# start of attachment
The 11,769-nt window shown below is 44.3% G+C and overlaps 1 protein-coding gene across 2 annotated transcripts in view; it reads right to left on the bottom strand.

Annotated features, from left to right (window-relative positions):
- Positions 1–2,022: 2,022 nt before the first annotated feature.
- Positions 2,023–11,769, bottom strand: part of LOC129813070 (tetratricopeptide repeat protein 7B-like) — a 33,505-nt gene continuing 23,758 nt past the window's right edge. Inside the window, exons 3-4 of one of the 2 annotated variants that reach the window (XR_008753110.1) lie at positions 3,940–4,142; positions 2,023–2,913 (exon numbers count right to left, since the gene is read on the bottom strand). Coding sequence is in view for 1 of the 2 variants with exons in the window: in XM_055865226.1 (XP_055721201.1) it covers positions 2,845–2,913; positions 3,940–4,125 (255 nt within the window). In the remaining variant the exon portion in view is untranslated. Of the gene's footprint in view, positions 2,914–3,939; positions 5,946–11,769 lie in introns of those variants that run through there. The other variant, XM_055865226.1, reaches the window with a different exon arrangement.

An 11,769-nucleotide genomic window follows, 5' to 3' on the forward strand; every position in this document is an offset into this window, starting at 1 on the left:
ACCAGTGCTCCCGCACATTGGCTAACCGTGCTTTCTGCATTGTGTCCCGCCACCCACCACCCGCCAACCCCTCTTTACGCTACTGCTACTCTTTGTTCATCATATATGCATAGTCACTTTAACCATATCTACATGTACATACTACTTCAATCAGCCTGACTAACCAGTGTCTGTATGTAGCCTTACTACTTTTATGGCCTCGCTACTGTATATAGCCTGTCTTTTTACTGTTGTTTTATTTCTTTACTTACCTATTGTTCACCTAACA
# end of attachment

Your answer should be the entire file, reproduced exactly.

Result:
The 11,769-nt window shown below is 44.3% G+C and overlaps 1 protein-coding gene across 2 annotated transcripts in view; it reads right to left on the bottom strand.

Annotated features, from left to right (window-relative positions):
- Positions 1–2,022: 2,022 nt before the first annotated feature.
- Positions 2,023–11,769, bottom strand: part of LOC129813070 (tetratricopeptide repeat protein 7B-like) — a 33,505-nt gene continuing 23,758 nt past the window's right edge. Inside the window, exons 3-4 of one of the 2 annotated variants that reach the window (XR_008753110.1) lie at positions 3,940–4,142; positions 2,023–2,913 (exon numbers count right to left, since the gene is read on the bottom strand). Coding sequence is in view for 1 of the 2 variants with exons in the window: in XM_055865226.1 (XP_055721201.1) it covers positions 2,845–2,913; positions 3,940–4,125 (255 nt within the window). In the remaining variant the exon portion in view is untranslated. Of the gene's footprint in view, positions 2,914–3,939; positions 5,946–11,769 lie in introns of those variants that run through there. The other variant, XM_055865226.1, reaches the window with a different exon arrangement.

An 11,769-nucleotide genomic window follows, 5' to 3' on the forward strand; every position in this document is an offset into this window, starting at 1 on the left:
ACCAGTGCTCCCGCACATTGGCTAACCGTGCTTTCTGCATTGTGTCCCGCCACCCACCACCCGCCAACCCCTCTTTACGCTACTGCTACTCTTTGTTCATCATATATGCATAGTCACTTTAACCATATCTACATGTACATACTACTTCAATCAGCCTGACTAACCAGTGTCTGTATGTAGCCTTACTACTTTTATGGCCTCGCTACTGTATATAGCCTGTCTTTTTACTGTTGTTTTATTTCTTTACTTACCTATTGTTCACCTAACA